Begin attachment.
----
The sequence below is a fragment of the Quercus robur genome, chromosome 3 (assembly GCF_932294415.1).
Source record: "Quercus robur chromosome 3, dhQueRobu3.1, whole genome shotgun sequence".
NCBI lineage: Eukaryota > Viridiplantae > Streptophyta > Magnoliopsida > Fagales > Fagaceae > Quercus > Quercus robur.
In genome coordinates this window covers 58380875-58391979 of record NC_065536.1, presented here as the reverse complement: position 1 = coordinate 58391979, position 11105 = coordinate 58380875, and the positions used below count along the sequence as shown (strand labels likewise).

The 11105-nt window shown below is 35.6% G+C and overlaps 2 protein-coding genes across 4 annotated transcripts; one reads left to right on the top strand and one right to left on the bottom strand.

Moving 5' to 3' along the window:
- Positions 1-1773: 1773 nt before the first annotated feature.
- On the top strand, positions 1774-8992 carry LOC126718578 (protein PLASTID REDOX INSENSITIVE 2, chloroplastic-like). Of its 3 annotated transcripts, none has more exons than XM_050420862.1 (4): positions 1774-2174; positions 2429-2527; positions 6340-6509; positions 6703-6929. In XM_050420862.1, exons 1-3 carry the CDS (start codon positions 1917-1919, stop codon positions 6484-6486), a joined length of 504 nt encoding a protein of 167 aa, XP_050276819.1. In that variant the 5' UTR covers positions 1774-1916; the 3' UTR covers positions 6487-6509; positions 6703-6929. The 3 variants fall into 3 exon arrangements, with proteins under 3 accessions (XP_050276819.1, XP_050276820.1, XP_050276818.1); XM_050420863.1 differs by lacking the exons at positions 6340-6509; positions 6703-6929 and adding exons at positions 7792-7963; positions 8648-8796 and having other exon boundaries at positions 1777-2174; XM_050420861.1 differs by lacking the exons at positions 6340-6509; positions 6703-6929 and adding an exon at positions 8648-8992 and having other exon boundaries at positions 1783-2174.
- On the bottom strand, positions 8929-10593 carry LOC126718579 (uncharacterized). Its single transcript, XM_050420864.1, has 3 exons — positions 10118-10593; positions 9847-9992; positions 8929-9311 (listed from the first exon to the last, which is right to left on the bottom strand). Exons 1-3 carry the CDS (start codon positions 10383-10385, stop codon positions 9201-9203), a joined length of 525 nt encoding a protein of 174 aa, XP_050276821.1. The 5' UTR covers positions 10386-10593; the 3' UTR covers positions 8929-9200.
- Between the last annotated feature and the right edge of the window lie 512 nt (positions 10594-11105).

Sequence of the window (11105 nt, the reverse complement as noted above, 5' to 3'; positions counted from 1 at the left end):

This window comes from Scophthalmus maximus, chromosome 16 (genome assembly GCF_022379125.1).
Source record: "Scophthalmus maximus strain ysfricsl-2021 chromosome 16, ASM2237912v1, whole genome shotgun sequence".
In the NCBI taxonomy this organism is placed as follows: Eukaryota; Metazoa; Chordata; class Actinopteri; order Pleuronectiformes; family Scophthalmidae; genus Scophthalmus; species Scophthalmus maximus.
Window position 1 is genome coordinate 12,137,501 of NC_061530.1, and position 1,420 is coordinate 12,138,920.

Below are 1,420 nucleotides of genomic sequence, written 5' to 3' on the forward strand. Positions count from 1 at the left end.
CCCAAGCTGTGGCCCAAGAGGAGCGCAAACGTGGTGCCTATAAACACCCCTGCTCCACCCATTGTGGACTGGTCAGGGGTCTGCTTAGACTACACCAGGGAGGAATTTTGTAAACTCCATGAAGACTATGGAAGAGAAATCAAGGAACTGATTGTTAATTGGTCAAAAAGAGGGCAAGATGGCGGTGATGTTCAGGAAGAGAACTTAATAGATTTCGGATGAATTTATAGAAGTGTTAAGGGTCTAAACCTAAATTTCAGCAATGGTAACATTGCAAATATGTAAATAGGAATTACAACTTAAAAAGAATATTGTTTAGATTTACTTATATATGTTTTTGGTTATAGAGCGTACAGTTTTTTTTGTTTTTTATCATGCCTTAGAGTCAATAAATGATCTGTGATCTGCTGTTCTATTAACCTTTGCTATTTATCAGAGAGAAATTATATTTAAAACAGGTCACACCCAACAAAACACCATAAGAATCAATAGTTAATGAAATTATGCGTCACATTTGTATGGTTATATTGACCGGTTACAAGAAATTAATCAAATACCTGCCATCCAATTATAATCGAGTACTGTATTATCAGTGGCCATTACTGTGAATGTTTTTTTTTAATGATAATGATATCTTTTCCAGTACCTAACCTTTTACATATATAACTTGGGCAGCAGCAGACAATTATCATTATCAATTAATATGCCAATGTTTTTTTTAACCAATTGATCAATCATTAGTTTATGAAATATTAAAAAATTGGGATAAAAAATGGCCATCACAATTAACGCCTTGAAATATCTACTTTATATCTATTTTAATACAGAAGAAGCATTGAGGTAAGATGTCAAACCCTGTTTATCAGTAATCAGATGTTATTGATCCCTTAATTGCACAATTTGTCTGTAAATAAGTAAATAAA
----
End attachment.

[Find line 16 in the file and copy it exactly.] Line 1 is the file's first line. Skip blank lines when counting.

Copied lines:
Below are 1,420 nucleotides of genomic sequence, written 5' to 3' on the forward strand. Positions count from 1 at the left end.